Removal of Unsavable Teeth: Despite advances in modern dentistry some teeth may have reached a stage when no treatment can save them. It is often best to remove them at an early stage, particularly if you are thinking of having implants so as to prevent further bone loss.

Treatment of existing or potential oral infections

Treat or remove all pre-existing oral infection wherever possible. The success of implant therapy can be seriously affected by infections resulting from failed gum or root canal treatments or untreated gum disease or nerve problems in sites adjacent to implants. Long-standing infections of the soft-tissues beneath dentures can also adversely affect healing at the various surgical stages. Your treatment may be delayed whilst these areas are resolved.

Although gum infections arising in opposite jaws have no clearly proven link with problems around implants, there is at least the theoretical risk of bacterial transmission, therefore for the meantime it would be considered prudent to assume that there is a risk. Your mouth should be treated as a whole and not simply as unrelated regions.

How many implants?

As a general principle, as many implants as possible should be used. This allows the stresses of biting to be spread over the maximum number of implants, thus diminishing the load on each particular one.


Some people find it more convenient to proceed in stages.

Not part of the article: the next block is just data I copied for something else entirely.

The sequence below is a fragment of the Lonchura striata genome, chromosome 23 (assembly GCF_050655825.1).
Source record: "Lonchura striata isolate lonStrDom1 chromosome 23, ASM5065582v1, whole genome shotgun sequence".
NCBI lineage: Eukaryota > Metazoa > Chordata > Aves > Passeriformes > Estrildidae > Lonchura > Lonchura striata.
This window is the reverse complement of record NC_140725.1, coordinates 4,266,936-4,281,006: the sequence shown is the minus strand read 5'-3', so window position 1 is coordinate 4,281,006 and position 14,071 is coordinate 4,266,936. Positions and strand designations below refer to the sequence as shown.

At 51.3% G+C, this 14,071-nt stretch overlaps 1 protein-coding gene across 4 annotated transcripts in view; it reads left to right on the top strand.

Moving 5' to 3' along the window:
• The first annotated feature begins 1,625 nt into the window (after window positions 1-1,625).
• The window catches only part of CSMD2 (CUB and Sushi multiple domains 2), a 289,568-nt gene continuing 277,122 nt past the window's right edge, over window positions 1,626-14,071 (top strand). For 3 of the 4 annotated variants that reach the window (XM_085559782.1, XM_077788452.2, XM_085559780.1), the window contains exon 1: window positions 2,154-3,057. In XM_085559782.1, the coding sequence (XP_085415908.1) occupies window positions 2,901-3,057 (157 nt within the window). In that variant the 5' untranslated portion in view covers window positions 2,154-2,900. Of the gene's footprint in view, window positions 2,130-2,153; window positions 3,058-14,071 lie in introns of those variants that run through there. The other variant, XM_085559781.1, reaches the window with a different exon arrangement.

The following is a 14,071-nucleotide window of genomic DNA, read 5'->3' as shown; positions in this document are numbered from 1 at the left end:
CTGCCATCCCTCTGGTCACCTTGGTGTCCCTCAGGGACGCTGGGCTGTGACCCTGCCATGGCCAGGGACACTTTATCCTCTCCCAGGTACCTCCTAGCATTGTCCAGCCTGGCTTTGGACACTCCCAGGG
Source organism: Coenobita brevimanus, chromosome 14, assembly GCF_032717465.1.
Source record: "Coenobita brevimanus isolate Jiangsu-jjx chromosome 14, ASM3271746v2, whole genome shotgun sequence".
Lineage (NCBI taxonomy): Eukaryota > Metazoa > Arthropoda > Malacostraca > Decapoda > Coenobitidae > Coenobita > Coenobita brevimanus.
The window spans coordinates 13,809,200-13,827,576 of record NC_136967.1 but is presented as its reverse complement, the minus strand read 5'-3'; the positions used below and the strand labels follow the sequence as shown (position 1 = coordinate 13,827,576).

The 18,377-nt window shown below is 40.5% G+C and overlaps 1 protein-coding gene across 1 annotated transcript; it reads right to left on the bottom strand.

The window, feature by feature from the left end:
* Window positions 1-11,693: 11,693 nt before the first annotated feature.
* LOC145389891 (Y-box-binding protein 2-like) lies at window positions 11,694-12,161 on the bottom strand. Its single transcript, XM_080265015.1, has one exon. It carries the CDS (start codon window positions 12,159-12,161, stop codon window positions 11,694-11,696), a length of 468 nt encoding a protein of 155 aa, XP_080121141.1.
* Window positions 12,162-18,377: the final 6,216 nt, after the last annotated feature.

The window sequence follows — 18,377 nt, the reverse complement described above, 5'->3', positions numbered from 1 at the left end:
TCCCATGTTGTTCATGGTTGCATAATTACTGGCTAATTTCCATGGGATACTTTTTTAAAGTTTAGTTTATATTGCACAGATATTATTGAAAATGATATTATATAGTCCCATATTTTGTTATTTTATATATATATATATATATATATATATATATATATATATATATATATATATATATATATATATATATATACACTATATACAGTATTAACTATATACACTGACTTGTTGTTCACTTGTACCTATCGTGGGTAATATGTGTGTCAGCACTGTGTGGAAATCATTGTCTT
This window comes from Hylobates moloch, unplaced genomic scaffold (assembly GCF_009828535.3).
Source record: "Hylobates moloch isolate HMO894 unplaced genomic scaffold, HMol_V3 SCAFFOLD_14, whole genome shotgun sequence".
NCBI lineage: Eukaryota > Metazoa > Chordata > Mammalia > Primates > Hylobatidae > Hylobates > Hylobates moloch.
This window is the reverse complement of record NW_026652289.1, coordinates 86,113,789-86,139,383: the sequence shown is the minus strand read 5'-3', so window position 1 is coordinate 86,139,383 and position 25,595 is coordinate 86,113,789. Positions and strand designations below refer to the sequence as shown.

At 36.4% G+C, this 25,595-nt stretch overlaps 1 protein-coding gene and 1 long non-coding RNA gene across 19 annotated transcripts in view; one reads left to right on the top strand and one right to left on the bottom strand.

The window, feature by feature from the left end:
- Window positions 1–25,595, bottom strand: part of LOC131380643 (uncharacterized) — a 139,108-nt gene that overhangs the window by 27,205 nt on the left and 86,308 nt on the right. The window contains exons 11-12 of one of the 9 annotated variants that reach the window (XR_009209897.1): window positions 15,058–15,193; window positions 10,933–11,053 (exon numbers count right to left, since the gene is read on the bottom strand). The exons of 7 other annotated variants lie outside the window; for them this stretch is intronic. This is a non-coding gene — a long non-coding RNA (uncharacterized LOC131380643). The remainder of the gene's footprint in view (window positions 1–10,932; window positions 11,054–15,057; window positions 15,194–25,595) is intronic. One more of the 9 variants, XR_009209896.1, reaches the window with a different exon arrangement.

It is sometimes possible to have two or three implants placed, use them for a while and some time later, add more implants to improve the treatment plan. This is not an approach which is feasible in all situations and is probably most suited for treatment of the lower jaw where no teeth are present.

An example of this might be the patient with no teeth in the lower jaw who has two or more implants placed in the first instance. By stabilizing their denture using the implants, it can be held more firmly in place. Later on, if they have sufficient bone, more implants can be added and eventually fixed-teeth placed on the implants eliminating the denture altogether. A number of the implant systems available today could support this approach, however the feasibility of upgrading should be confirmed by all parties rather than assumed.

What is it like having implants fitted?

Generally speaking, having implants fitted is not at all painful. For apprehensive patients, sedation can be given making the procedure quite comfortable.

What is it like after having the implants placed?

The after-effects of having implants placed are usually mild and may include slight bruising, dull ache, and swelling, the amount of which will vary dependent upon the number of implants placed and the difficulty of the surgical procedures.

When choosing a date for implant placement avoids significant social engagements and work commitments for at least a week after. This is just to be on the safe side. Taking time off work is not usually necessary.